Definition: Tuned amplifiers are used to for the amplification of a specific frequency signal or a narrowband frequency signal. Basically high frequency or radio frequency signals are amplified using tuned amplifiers. Tuning (i.e., selecting) of frequency is done by using a tuned or resonant circuit at the load.
Sometimes during amplification of the signal, it is necessary to select the desired frequency range and reject others. Thus tuned amplifiers are employed in radio receivers.
Need for Tuned amplifiers
It is already known that audio amplifiers can amplify high or radio frequency, then what is the need for a radio frequency amplifier?
An audio amplifier is unable to select a particular frequency signal. As it provides a mixture of frequency that lies in the range of 20 Hz to 20 KHz. Thus an audio amplifier is not used for radio frequency signal amplification.
Tuned circuit and resonant frequency in tuned amplifiers
As tuned circuits possess the property of resonance. Thus, it allows selection of a particular range of frequency. The resonant frequency of the tuned circuit will be the centre frequency of the selected frequency band.
It is noteworthy here that tuned amplifiers provide high gain. This is so because employing a resonant circuit as load offers high impedance and gain of the transistor amplifier is a quantity dependent on load impedance.
Tuned amplifiers are specifically designed for narrow bandwidth frequency signal.
The resonance frequency of a tuned circuit is given as
The frequency response curve for a tuned amplifier is similar to that of the resonance curve of a tuned circuit.
It is to be noted that the response of the tuned circuit is maximum in case of the resonant frequency. Thus, we can see the response curve is at its maximum in case of the resonant frequency. However, a sharp fall is noticed for the frequency other than the resonant frequency.
Let’s have a look at the basic circuit of a tuned amplifier:
What are the resonance circuits?
The frequency at which inductive reactance becomes equal to capacitive reactance, the circuit behaves as purely resistive. The phenomenon is known as resonance and the particular frequency is known as resonant frequency.
Quality factor in Tuned Amplifiers
The quality factor is given as the ratio of coil impedance(reactance) of an inductor to its resistance. As an inductor along with inductance possesses a small amount of resistance. Thus, for a better Q factor, it is needed that the resistance must be low.
It basically measures the purity of an inductor and is a unitless quantity.
To sum up, basically, Q factor is the measure of energy storing efficiency of an inductor.
It is given by
The resonance curve will show the sharper response for a higher value of Q. Thus, providing better selectivity.
Coil Losses in tuned amplifiers
The resonant circuit in a tuned amplifier contains coil. This coil is not purely inductive practically, due to losses associated with it. These losses are represented in the form of resistance.
Copper, eddy current and hysteresis losses constitute the total loss of a coil. Total loss in a coil is expressed by the series combination of inductor along with leakage resistance.
Bandwidth of tuned amplifiers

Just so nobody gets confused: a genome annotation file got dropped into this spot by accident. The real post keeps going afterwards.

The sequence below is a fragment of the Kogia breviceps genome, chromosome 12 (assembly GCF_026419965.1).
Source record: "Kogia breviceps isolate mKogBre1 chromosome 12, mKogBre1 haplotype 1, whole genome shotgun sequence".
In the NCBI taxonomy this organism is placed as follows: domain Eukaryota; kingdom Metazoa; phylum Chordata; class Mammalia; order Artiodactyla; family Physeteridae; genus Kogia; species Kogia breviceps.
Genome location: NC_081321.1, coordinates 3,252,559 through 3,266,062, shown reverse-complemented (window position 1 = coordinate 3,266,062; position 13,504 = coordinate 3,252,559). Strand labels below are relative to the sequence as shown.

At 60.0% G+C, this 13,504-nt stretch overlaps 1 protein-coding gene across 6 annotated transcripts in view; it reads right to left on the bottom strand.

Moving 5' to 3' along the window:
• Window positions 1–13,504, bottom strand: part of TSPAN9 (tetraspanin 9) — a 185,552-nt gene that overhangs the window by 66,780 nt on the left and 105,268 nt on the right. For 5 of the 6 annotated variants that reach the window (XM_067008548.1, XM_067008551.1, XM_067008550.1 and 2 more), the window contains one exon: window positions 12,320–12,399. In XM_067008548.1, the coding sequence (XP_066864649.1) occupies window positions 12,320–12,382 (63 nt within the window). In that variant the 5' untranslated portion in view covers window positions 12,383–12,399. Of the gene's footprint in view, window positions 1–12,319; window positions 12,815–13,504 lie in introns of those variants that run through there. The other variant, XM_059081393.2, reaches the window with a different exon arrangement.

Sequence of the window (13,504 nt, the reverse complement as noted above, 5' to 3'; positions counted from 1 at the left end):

The bandwidth of a tuned amplifier is defined as that frequency range where the gain of the amplifier reduces to 70.7% of its highest value.
Let’s have a relationship between Q factor and bandwidth of a tuned amplifier.
The Q factor is given by
: the frequency of resonance is given by
Classification of tuned amplifiers
The tuned amplifier is majorly classified into two categories:
Small signal tuned amplifiers are used to amplify signals of small magnitude at radio frequency. As the power needed for its operation is small, thus operated under class A operation.
Large signal tuned amplifiers are used for amplification purpose but for the radio frequency signal having a large magnitude. As it requires large power for operation, thus operated under class B or C operation.
Further, we can classify the small signal tuned amplifier in the following categories:
Single tuned amplifier circuit employs, single parallel tuned circuit as a load per stage.
Each of the tuned circuits, in all the stage, is at the similar frequency. However, single stage tuned amplifier has a drawback known as potential instability.
- Double Tuned Amplifiers
In this type of tuned circuit, every stage consists of 2 mutually coupled tuned circuit. Both the circuit here is tuned to the similar frequency.
The double tuned circuit was basically introduced to overcome potential instability present in the single tuned amplifier. It consists of 2 inductively coupled tuned circuits. As the coupling of the 2 tuned circuit is changed, the shape of the frequency curve will also change.
- Stagger Tuned Amplifiers
This category of the tuned amplifier was basically introduced in order to overcome the disadvantages of the double tuned amplifier. As bandwidth is increased by the use of the double tuned amplifier, but due to difficulty in alignment, stagger tuning technique is used.
Stagger tuning is a technique by which, the cascaded stages are tuned to some different frequency. This provides an increase in bandwidth along with more desirable characteristics.
Advantages of Tuned amplifiers
- It possesses a good signal to noise ratio.
- Tuned amplifiers provide variable bandwidth for signal amplification.
- As it provides radio wave transmission, hence used in radio transmitter and receiver.
Disadvantages of Tuned amplifiers
- The overall circuitry is costly as well as bulky due to the presence of inductors and capacitors in tuned circuits.
- Amplification in the range of audio frequency cannot be achieved.
- Increase in bandwidth leads to complexity in the circuit.
Tuned amplifiers are used in high or radio frequency applications such as in TV and radio circuits.